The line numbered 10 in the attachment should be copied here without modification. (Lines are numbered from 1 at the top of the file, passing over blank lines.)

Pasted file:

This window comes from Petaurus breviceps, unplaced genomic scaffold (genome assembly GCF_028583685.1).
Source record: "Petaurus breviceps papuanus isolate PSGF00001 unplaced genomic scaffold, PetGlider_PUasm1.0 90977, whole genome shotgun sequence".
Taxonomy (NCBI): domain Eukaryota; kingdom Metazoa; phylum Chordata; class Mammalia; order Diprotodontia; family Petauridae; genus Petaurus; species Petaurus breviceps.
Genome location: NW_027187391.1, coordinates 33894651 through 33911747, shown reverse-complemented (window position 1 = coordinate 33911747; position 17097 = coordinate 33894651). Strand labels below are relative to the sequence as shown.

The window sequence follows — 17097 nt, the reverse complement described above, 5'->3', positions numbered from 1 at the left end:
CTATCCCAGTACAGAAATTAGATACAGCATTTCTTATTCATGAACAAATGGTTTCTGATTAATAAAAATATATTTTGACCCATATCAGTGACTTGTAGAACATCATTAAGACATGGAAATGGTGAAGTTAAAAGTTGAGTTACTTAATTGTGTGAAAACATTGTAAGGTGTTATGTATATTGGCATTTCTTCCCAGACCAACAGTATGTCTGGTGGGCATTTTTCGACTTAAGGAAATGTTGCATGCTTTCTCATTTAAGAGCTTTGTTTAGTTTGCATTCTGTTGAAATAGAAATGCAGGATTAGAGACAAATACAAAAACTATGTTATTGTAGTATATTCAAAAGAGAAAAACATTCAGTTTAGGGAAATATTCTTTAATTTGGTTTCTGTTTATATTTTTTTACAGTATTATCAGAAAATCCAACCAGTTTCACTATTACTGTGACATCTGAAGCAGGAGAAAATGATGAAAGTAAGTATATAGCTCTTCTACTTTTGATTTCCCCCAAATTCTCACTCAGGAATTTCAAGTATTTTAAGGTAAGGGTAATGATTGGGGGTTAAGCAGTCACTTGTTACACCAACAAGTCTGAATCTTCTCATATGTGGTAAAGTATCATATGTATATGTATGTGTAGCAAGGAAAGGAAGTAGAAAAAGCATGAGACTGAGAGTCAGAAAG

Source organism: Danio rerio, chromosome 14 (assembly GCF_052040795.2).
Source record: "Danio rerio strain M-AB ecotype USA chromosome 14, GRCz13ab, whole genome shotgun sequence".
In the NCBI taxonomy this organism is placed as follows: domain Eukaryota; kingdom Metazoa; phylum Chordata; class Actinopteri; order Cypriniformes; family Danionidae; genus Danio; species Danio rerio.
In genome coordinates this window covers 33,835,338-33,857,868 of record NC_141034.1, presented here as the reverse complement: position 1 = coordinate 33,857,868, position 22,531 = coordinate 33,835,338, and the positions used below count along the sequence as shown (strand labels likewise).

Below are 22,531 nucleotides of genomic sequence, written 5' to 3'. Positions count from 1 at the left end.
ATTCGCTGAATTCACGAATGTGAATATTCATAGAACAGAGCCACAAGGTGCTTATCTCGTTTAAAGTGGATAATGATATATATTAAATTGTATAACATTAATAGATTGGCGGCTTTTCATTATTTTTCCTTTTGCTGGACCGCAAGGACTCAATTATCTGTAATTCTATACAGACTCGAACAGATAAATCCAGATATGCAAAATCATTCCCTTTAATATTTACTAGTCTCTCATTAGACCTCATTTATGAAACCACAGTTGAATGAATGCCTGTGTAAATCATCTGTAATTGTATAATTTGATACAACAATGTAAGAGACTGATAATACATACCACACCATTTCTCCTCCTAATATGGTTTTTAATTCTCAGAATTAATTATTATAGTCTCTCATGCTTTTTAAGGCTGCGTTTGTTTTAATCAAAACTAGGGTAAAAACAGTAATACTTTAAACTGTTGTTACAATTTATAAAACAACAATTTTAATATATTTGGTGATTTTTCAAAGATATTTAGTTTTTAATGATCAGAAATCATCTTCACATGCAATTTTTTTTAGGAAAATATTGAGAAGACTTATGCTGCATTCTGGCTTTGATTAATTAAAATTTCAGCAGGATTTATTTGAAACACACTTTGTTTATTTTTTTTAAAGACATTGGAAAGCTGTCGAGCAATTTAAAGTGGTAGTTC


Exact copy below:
In genome coordinates this window covers 33,835,338-33,857,868 of record NC_141034.1, presented here as the reverse complement: position 1 = coordinate 33,857,868, position 22,531 = coordinate 33,835,338, and the positions used below count along the sequence as shown (strand labels likewise).